24 July 2013

Proposed WMA Name an Oxymoron

Having been at the proposed wma acquisition along the Niobrara River south of Nenzel, it is a very familiar place where more than twenty bird surveys have been done during the past decade. It was exciting to hear of its potential acquisition, an effort which can only be appreciated and strongly supported.

There is however, one point of strong disagreement, and that is the proposed name: Chat Canyon WMA.

The name was selected because "there is an unnamed canyon that comes into the valley on the property on the north side," according to a Nebraska Game and Parks Commission staff member, in response to my email inquiry.

Including chat in the name is appropriate because the species occurs there and the site was the locale for chat research.

It is the selection of canyon which is misleading and an oxymoron. Aerial photos and topographic maps indicate the canyon, but only a short section of its southern extent is on the tract. There is much more valley than canyon included among the property parcels.

Also, canyon refers to a land feature where chats would not be expected. Chats prefer the valley, almost to the exclusion of any upland such as the canyon, because these birds prefer deciduous vegetation to coniferous on the upland.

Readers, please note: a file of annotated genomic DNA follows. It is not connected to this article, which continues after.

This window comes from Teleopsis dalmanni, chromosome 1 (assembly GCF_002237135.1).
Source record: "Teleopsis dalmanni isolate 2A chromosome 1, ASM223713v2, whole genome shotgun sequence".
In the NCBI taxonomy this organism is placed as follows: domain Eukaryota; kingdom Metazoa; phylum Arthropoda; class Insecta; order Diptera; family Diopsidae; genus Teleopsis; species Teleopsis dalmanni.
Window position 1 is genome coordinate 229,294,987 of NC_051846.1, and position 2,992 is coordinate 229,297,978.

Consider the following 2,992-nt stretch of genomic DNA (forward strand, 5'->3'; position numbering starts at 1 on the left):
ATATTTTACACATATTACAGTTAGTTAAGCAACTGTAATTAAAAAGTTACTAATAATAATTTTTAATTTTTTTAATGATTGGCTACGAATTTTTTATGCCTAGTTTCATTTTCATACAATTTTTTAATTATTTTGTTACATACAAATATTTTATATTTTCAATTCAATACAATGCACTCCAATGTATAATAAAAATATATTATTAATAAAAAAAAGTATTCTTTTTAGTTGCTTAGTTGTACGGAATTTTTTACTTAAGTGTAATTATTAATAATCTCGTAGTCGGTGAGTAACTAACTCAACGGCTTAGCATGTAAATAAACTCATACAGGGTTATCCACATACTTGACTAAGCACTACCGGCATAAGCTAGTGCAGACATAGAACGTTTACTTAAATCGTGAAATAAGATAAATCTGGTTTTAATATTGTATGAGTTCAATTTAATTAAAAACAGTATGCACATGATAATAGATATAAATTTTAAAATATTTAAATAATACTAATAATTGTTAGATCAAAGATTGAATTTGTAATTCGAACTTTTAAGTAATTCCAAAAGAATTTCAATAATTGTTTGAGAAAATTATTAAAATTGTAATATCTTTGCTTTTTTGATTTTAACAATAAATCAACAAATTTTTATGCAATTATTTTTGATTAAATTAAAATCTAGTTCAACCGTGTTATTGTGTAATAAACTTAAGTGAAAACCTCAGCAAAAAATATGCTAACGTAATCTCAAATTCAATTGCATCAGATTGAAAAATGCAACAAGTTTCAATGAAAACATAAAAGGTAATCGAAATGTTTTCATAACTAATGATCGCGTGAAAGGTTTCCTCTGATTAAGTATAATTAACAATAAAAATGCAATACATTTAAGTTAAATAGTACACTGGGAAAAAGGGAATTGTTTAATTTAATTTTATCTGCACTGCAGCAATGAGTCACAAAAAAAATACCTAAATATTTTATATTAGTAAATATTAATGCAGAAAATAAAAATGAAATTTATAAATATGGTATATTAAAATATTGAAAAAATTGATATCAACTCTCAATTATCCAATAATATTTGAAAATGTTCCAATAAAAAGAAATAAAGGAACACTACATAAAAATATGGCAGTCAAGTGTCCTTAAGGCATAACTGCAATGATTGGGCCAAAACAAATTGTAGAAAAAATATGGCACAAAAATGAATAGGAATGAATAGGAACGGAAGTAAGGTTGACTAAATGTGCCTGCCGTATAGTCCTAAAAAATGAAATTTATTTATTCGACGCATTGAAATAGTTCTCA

The Niobrara River valley is the most important chat habitat and to the primary extent of the area.

A more suitable name would be Chat Valley WMA. This alternative is preferential as it better reflects those features associated with the Yellow-breasted Chat.

The following elevation map indicates the approximate extent of the canyon included within the area proposed for acquisition. It measures about 15-1600 linear feet (indicated by the yellowish line), while the entire canyon is about 6600 feet in length. So, only about 25% of the canyon extent is within the parcel being considered.

This is another reason using canyon as a named features indicates a land feature which is only partially within the confines of the proposed wma, and more associated with the neighbor's property, perhaps leading people to think the canyon is publicly accessible.